Simple Shrimp Avocado Roll

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When you study the menu at a sushi bar, you will notice that many rolls or maki are named after various locations. There is the Alaska roll with smoked salmon, avocado, and cucumber. A California roll has imitation crab, avocado, and cucumber. A Philadelphia roll is made with salmon, avocado, and cream cheese. A Boston roll is an inside-out roll with shrimp, avocado, and cucumber topped with tobiko (fish roe) on the outside. 

Then, there is the New York roll. This is a really simple and straightforward maki that is made with cooked shrimp, creamy avocado, and crunchy cucumbers. The filling is wrapped in sushi rice and nori. It is served with pickled ginger slices, wasabi, and soy sauce.

This is the sushi roll that I make most often at home for a quick weeknight dinner or for lunch that I can carry with me when I am working. I do make the sushi rice ahead of time and keep it in a sealed container in the fridge for a couple of days. You want it to be cool when you make the rolls.

What I really love about this sushi roll is that it is a complete and nutritious meal option that can be eaten without utensils. One roll offers vitamin C and fiber from the cucumber, healthy mono-unsaturated fat from the avocado, lean protein from the shrimp, low-FODMAP carbohydrates from the rice, and essential minerals from the nori.

Shrimp Avocado Roll

Prep Time: 25 minutes
Cook Time: 17 minutes
Total Time: 42 minutes
Servings: 4
Calories: 567kcal


Sushi Rice

  • 2 cups uncooked sushi rice
  • 3 ½ cups cold water
  • ¼ tsp sea salt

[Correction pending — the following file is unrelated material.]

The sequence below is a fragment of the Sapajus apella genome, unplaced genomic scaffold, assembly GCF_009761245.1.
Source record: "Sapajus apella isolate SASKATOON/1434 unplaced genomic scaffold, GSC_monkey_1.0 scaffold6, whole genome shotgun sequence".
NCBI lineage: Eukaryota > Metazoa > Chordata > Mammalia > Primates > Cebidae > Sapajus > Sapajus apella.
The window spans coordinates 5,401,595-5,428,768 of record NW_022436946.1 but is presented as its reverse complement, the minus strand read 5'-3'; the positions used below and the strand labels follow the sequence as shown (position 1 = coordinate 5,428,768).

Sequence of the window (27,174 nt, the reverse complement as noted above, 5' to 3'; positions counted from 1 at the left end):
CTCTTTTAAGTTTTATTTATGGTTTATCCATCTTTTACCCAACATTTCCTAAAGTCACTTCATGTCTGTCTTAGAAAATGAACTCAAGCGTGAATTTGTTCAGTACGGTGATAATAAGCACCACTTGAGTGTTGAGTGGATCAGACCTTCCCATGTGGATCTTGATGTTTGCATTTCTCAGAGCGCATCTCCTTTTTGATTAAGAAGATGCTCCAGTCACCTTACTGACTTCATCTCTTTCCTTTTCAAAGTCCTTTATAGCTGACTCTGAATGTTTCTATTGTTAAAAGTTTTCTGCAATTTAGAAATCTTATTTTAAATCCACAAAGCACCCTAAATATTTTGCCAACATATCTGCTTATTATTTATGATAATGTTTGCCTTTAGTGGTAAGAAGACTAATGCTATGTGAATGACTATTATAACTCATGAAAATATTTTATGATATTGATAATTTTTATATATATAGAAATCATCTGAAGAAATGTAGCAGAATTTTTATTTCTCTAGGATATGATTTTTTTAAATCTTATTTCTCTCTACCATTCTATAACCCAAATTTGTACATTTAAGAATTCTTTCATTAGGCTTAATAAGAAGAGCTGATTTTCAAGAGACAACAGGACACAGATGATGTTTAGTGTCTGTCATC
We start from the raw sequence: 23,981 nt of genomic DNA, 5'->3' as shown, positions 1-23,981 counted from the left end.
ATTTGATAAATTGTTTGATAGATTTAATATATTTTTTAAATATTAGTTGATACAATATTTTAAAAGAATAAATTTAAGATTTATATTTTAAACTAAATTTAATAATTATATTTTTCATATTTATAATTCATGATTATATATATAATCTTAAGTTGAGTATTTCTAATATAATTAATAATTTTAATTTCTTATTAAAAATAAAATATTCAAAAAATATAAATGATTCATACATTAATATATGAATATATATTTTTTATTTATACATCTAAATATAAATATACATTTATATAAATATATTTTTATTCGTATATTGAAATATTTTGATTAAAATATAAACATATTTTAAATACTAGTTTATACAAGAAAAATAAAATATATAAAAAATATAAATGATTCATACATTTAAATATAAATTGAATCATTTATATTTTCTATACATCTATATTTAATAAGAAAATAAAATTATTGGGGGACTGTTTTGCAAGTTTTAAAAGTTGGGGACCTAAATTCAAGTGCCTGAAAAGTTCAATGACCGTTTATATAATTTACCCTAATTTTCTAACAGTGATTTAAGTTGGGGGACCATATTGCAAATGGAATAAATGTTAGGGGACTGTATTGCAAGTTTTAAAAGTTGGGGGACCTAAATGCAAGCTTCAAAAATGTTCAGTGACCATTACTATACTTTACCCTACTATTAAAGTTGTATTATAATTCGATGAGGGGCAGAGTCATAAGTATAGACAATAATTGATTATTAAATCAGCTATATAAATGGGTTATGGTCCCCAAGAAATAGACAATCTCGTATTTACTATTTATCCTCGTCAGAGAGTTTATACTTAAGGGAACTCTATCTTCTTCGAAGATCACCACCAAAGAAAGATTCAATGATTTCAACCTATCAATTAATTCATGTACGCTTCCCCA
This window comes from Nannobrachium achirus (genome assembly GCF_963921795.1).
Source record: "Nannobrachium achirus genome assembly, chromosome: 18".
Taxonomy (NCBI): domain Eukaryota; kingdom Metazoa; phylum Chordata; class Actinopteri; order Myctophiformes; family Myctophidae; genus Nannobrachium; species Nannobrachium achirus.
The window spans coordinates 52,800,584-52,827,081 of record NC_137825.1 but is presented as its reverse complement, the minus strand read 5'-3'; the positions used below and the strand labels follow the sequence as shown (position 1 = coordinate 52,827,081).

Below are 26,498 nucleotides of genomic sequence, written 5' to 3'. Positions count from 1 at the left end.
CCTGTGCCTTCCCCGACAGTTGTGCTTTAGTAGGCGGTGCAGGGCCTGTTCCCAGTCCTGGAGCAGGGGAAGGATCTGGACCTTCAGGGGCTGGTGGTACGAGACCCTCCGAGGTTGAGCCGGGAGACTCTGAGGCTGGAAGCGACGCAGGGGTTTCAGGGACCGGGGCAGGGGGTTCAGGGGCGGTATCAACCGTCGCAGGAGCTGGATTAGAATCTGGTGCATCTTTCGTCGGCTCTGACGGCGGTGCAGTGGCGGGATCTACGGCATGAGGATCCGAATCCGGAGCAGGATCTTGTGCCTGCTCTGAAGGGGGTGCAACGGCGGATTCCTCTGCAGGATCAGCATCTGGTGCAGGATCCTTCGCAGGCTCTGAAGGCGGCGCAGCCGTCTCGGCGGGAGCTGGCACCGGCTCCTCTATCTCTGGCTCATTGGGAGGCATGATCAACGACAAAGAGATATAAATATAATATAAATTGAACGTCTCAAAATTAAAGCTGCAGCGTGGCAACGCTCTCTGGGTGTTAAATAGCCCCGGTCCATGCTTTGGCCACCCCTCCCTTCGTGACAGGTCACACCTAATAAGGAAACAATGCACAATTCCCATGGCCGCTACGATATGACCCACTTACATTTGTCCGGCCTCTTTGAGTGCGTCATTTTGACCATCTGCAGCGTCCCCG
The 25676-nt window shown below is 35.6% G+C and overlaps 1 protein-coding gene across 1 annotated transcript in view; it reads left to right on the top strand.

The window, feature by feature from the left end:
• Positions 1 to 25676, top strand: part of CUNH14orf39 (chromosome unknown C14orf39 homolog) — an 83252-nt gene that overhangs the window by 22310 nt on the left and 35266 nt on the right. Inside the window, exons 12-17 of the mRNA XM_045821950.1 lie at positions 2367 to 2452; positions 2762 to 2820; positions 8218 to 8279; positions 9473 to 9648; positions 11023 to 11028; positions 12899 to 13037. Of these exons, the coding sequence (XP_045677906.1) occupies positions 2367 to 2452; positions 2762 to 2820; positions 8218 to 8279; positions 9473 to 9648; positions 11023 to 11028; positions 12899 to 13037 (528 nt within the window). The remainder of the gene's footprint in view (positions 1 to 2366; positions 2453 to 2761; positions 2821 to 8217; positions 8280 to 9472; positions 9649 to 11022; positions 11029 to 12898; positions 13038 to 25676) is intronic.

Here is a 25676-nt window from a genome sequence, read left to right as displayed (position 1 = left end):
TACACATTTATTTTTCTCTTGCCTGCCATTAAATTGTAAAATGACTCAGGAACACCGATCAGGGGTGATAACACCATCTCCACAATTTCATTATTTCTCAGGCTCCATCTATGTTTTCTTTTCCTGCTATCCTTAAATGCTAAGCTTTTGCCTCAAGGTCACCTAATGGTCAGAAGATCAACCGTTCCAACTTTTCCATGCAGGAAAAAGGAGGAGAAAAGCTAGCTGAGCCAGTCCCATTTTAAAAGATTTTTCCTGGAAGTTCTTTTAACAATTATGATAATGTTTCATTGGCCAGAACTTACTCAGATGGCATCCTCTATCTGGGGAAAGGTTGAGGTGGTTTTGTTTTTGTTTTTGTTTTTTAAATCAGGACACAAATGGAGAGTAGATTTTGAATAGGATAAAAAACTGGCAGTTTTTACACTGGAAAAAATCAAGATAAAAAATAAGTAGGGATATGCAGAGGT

• cup rice vinegar
  • 1 ½ tsp granulated sugar
  • ¼ tsp kosher or coarse salt


  • 1 large ripe avocado pitted, peeled, and sliced thinly
  • 1 Tbsp freshly squeezed lemon juice
  • 4 sheets of toasted nori
  • 3 to 4 cups cooked and seasoned sushi rice cooled
  • 8 ounces cooked large shrimp sliced in half lengthwise
  • 1 cucumber peeled and sliced into sticks or strips about 1/4-inch in thickness

For Serving

  • Wasabi paste
  • Pickled ginger slices
  • Soy sauce


  • All ingredients ready? Let's begin!

Sushi Rice

  • Place the rice in a fine mesh sieve and rinse it under cold running water for about a minute to clean it well of dust and excess starch. Set the rice aside to drain.
  • In a medium saucepot with a well-fitting lid over high heat, add the rice, cold water, and sea salt.
  • As soon as the water comes to a boil, place the lid on the pot and reduce the heat to low. Simmer the rice until all the water is absorbed, approximately 17 minutes.
  • Remove the rice from the heat and leave it covered while you prepare the seasoning vinegar. In a small mixing bowl, whisk together the vinegar, sugar, and coarse salt.
  • Using a silicon spatula or wooden spoon, spread the warm cooked rice out evenly on a rimmed baking sheet. Pour the seasoned vinegar over the rice and toss gently to make sure it is all coated. Spread the rice out again into a single layer. Set this aside for at least 15 minutes to cool completely.


  • Pit and peel the avocado. Slice it into thin pieces. Place them in a bowl and pour the lemon juice over the slices to prevent them from turning brown.
  • Place a bamboo sushi mat on a flat work surface with the slats running horizontally from left to right when facing you. Place a sheet of plastic wrap on the mat. Then, lay a sheet of toasted nori, shiny side facing down on top of the plastic wrap.
  • Have a small bowl of water nearby to dip your fingertips into. Using damp fingers, spread 3/4 to 1 cup of the seasoned and cooled sushi rice on the nori, leaving about 1 inch of empty space at the edge farthest away from you. Press the rice down into an even layer.
  • Lay 1/4 of the sliced shrimp horizontally, end to end, in the upper 1/3 of the rice closest to you.